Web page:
Ecology

Dens are an important resource to octopus during all benthic life stages. They are used both as brooding chambers and as refuges from predators, including other octopuses, various fishes, sea otters, seals, and sea lions. Most dens are naturally occurring spaces under rocks or in crevices. Smaller octopus will often excavate a suitable cavity in sand or gravel (Hartwick, et al., 1978), and are more likely to use artificial lairs than are adults. Octopus will also occupy man-made objects as dens, and this behavior supports a viable fishery for O. vulgaris off Japan. Octopus are large and very mobile predators and return to their dens after foraging excursions. A den may be utilized by the same individual for up to several weeks. Octopus do not appear to be territorial nor to have an established dominance hierarchy. Smaller individuals generally retreat when confronted by larger ones.

Octopus utilize a wide variety of prey species, and estimates of diet breadth seem to increase with the length of the study (Mather & O'Dor, 1991). They consume mostly crustaceans and molluscs, and apparently favor crab and shrimp. Bivalves, snails, fish and other octopus are also eaten. Octopus forage largely at night, and frequently return to a den to feed. Shell and other fragments are discarded in middens at the mouth of the den. For O. vulgaris in Bermuda, prey middens represent a biased sample of octopus diet, because prey species differ in the length of time their discarded remains were retained in a midden (Mather 1991).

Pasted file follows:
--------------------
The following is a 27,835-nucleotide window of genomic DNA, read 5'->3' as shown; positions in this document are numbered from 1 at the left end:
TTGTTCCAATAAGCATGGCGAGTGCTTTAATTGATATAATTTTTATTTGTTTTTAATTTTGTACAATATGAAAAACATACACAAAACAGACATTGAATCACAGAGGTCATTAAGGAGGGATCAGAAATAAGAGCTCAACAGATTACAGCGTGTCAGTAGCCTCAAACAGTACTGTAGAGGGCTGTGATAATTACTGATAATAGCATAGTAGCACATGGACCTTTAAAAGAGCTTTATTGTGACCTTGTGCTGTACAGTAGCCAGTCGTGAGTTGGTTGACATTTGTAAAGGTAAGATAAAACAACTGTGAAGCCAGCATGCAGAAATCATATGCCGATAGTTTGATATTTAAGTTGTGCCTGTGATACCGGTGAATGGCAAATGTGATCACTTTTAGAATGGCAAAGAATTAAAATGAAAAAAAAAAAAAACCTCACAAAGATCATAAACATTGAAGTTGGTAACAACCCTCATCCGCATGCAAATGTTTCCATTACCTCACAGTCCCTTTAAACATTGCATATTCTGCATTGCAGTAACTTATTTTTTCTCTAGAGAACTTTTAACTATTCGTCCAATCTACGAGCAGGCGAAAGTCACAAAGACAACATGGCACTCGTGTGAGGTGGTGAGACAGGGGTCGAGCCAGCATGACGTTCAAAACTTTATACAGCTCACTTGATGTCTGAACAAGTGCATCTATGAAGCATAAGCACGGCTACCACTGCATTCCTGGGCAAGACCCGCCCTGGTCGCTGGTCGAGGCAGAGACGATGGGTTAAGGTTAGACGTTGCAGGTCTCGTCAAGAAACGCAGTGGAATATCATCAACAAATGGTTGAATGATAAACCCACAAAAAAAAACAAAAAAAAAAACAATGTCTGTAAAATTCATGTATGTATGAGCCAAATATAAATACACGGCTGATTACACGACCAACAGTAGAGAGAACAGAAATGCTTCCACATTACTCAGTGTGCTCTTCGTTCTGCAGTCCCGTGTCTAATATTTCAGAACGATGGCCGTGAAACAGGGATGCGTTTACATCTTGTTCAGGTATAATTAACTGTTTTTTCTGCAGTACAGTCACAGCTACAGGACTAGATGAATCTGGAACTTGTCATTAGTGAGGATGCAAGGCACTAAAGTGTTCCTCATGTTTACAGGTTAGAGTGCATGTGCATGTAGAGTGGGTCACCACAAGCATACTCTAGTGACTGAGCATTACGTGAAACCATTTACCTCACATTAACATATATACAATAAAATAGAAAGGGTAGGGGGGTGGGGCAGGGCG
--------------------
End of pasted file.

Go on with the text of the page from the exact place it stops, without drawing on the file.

Little is known about population variation in E. dofleini, although it seems generally accepted anecdotally that octopus populations are highly variable. Nevertheless, published data supporting this assertion are scarce. The perception that populations fluctuate may also reflect an onshore-offshore seasonal migration (Hartwick, et.al, 1978), an annual cycle in apparent abundance as mature individuals die following reproduction (Hartwick, et al.. 1978; for O. briareus , Aronson, 1986), or the fact that octopus survey methods can produce variable results depending on local conditions (e.g. success of the pot fishery in Alaska, Paust, 1988). Some octopus populations are reported as relatively stable (Hartwick, 1983). This apparently occurs when populations are limited by den abundance, since the number of dens in an area is fixed. Populations limited by predation and recruitment may be more variable.

A seasonal onshore-offshore migration of E. dofleini seems well established, although its ecology and timing remain poorly described, particularly for the eastern Pacific. Migrations may occur as individuals move from shallow to deep water at about one year of age, and onshore movements of mature individuals may be related to mating and spawning needs. Paust (1988) states that octopus may move offshore in the fall and return onshore in spring. Hartwick, et.al (1978) provide data on inshore and offshore surveys that suggest offshore movements in November and December and onshore movements in April through June. An inshore mating season and an offshore migration both in the Fall suggest that spawning in September to October may occur before offshore migration in November and December.

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References


Alaska Pacific University Science Center Home Octopus
2000-2001 David Scheel (APU), 1995-1999 David Scheel (PWSSC)